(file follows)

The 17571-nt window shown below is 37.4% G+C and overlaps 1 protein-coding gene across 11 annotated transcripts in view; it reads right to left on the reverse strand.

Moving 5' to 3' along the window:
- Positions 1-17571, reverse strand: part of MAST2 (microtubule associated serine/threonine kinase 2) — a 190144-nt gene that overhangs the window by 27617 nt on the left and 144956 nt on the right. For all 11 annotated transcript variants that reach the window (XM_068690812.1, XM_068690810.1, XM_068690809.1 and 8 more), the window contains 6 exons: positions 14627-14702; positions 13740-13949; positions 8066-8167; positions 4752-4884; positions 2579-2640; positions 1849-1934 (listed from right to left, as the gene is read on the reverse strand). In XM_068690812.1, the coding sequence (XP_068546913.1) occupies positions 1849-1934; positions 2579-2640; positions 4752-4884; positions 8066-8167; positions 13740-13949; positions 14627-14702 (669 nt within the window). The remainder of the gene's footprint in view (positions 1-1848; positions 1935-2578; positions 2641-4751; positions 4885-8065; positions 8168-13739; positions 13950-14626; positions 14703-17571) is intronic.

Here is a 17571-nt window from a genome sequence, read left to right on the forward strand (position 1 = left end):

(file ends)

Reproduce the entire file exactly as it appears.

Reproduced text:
The 17571-nt window shown below is 37.4% G+C and overlaps 1 protein-coding gene across 11 annotated transcripts in view; it reads right to left on the reverse strand.

Moving 5' to 3' along the window:
- Positions 1-17571, reverse strand: part of MAST2 (microtubule associated serine/threonine kinase 2) — a 190144-nt gene that overhangs the window by 27617 nt on the left and 144956 nt on the right. For all 11 annotated transcript variants that reach the window (XM_068690812.1, XM_068690810.1, XM_068690809.1 and 8 more), the window contains 6 exons: positions 14627-14702; positions 13740-13949; positions 8066-8167; positions 4752-4884; positions 2579-2640; positions 1849-1934 (listed from right to left, as the gene is read on the reverse strand). In XM_068690812.1, the coding sequence (XP_068546913.1) occupies positions 1849-1934; positions 2579-2640; positions 4752-4884; positions 8066-8167; positions 13740-13949; positions 14627-14702 (669 nt within the window). The remainder of the gene's footprint in view (positions 1-1848; positions 1935-2578; positions 2641-4751; positions 4885-8065; positions 8168-13739; positions 13950-14626; positions 14703-17571) is intronic.

Here is a 17571-nt window from a genome sequence, read left to right on the forward strand (position 1 = left end):